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China to rate citizens’ online moral behavior

In some of the most frightening news we have heard of late (and there is no shortage of scary stories around these days!) Rogier Creemers, a Belgian specialist on China at Oxford University, has published a full translation of China’s new electronic system that will use a variety of criteria, such as financial history, criminal record, and online behavior to assign each of its 1.3 billion citizens’ a ‘citizen score’

This score will be accessible through a national database, and will affect individuals’ prospects of applying for jobs, acquiring bank loans, and more.

The Social Credit System was announced by the Chinese authorities last year, but because the details have until now only been available in Mandarin Chinese, it has not received much international attention. Creemers explained to Dutch newspaper de Volkskrant that,

With the help of the latest internet technologies the government wants to exercise individual surveillance. The [East] German aim was limited to avoiding a revolt against the regime. The Chinese aim is far more ambitious: it is clearly an attempt to create a new citizen.

As we said, scary stuff indeed! Creemers goes on,

This is a deliberate effort by the Chinese government to promote among its citizens “socialist core values” such as patriotism, respecting the elderly, working hard and avoiding extravagant consumption. On the labour market you might need a certain score to get a specific job.

Those deemed to have a low ‘citizen score’ will be placed on a blacklist, and can expect to suffer a range of punitive measures. The plans include the provision to,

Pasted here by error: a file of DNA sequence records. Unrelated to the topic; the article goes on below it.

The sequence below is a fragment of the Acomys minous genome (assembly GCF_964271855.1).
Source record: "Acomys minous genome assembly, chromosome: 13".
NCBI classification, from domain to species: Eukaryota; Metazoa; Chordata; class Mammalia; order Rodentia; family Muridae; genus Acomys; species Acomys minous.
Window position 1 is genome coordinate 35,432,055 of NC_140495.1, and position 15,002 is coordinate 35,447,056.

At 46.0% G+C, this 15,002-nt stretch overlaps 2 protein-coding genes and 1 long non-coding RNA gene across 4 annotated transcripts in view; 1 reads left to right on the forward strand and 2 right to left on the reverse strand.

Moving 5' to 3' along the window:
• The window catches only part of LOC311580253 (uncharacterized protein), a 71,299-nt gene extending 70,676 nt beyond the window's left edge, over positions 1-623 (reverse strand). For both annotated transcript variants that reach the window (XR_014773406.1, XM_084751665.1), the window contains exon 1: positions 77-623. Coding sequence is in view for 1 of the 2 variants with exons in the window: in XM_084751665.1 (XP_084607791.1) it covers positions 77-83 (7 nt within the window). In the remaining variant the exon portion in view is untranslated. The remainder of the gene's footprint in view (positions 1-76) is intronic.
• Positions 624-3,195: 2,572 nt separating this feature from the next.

Establish online credit black list systems, list enterprises and individuals engaging in online swindles, rumourmongering, infringement of other persons’ lawful rights and interests and other grave acts of breaking trust online onto black lists, adopt measures against subjects listed on black lists including limitation of online conduct and barring sectoral access, and report them to corresponding departments for publication and exposure.’

Perhaps the most chilling aspect of the system (and one that aptly recalls the ‘vast network of citizens turned informants’ used by the Stasi in Creemers’ East Germany example) is how the data will be collected… by citizens ratting on other citizens,

‘Imagine a Chinese person being able to rate his doctor or his professor, as is already happening in the US. And he or she might also give a bad score to polluting companies, as the system will be applied to companies and institutions as well.

That the underlying purpose of the Social Credit System is fundamentally about social engineering is confirmed by the Chinese Academy of Social Sciences (CASS), which notes that (in its opinion) the rapid social changes China has experienced over the last two or three decades have changed it ‘from a society of acquaintances into a society of strangers,’ which has brought a resultant decline on moral standards,

‘When people’s behavior isn’t bound by their morality, a system must be used to restrict their actions.

This policing of citizens’ morality aspect of the system is further confirmed by Professor Wang Shuqin, who is helping to develop it,

Especially given the speed of the digital economy it is crucial that people  can quickly verify each other’s creditworthiness. The behavior of the majority is determined by their world of thoughts. A person who believes in socialist core values, is behaving more decent.

It is expected that from 2020 every Chinese citizen will have a combined credit/citizen score, in addition to the already required ID card.

It difficult to imagine a more Orwellian nightmare (although the scope of the new plans would likely have given even Mr Orwell himself a nasty shock), but given the Chinese government’s ongoing determination to crack down on the civil liberties of its own citizen’s, and to exert control over their actions, the introduction of such as ‘citizen score’ system was perhaps inevitable…


Douglas Crawford I am a freelance writer, technology enthusiast, and lover of life who enjoys spinning words and sharing knowledge for a living. Find me on Google+

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